Politician becomes first ever female minister in France to come out as gay

Sarah El Haïry posing for a photo.

A politician in France has become the first female minister to come out as gay in the country after revealing her sexuality in an interview.

Democratic Movement politician and youngest serving minister Sarah El Haïry revealed that she is queer and is currently dating someone.

The 33-year-old state secretary for youth at the Ministry of National Education casually mentioned her partner while discussing whether she uses Twitter.

In the interview with Forbes, she responded to the question by saying that she only ever reads Twitter when it affects her family or her girlfriend.

The casual mention of her partner cemented El Haïry in the history books, becoming the first female minister in France to identify as queer.

Since being appointed youth secretary of state, the country’s youngest government minister has been outspoken regarding both women’s and LGBTQ+ rights.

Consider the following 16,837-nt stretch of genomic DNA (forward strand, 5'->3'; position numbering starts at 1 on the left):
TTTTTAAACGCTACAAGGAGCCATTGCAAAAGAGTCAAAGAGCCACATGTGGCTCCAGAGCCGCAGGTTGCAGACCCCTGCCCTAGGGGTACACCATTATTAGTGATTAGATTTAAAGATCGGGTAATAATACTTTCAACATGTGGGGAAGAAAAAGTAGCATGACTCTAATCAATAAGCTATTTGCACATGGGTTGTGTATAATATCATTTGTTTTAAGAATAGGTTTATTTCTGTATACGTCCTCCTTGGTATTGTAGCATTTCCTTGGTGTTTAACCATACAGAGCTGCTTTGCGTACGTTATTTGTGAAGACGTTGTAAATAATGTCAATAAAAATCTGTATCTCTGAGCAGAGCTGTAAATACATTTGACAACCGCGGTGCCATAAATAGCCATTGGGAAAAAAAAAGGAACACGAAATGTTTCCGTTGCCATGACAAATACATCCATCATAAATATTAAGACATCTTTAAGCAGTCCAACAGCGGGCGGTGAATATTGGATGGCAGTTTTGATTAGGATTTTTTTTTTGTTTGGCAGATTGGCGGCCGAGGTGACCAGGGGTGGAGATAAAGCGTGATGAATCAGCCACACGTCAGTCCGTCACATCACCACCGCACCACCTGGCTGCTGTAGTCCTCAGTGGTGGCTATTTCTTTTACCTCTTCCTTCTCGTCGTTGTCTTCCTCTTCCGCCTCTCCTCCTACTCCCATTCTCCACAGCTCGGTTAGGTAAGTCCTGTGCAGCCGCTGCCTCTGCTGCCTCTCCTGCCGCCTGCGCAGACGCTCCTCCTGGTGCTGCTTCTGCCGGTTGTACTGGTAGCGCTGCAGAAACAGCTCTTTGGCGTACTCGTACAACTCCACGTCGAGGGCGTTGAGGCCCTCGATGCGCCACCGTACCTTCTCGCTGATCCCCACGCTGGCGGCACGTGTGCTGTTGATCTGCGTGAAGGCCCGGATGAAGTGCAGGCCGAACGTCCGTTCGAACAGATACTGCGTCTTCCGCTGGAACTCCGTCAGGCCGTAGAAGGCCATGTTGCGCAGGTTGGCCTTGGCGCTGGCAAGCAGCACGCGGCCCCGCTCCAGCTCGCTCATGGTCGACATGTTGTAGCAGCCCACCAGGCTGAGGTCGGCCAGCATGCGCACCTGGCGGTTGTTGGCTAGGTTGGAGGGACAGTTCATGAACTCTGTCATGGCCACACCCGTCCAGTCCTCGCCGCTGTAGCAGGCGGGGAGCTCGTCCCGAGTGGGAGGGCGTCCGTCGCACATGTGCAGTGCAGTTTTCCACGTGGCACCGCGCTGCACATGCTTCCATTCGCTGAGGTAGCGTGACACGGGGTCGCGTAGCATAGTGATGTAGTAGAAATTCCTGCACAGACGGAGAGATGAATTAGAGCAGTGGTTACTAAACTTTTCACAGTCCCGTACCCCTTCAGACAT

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She has previously called out discrimination against LGBTQ+ groups in France, saying that promoting LGBTQ+ rights is a “daily fight”.

El Haïry’s announcement, which Forbes described as “discreet”, came shortly after a similar reveal from former National Assembly of France member Olivier Dussopt.

In an interview with French magazine Têtu on 24 March, Dussopt said that his sexuality was “neither a secret, nor a subject” while condemning homophobic attacks in France.

“Being homosexual is never neutral,” he said during the interview. “But one has the right to defend causes, to militate, to participate in the debate without making one’s personal situation a political element in itself.”

He added that, while this was his first time coming out, he has been outspoken for same-sex marriage and LGBTQ+ autonomy in the past.

Despite the country’s current government being supportive of LGBTQ+ rights, the rise of the far-right in France following 2022’s presidential election has caused concern.

Emmanual Macron defeated far-right rival Marine Le Pen in the 2022 presidential race, gaining a slim 58 per cent of the vote compared to Le Pen’s 41.46 per cent.

The win saw LGBTQ+ people in France spared from what would have been a dire scenario for queer rights.

Despite this, anti-LGBTQ+ sentiment is still an issue in Macron’s France, with homophobic attacks still worryingly prevalent and Le Monde reporting a 27.6 per cent increase in reports of offences committed ‘because of sexual orientation or gender identity’ in 2021, compared to 2020.

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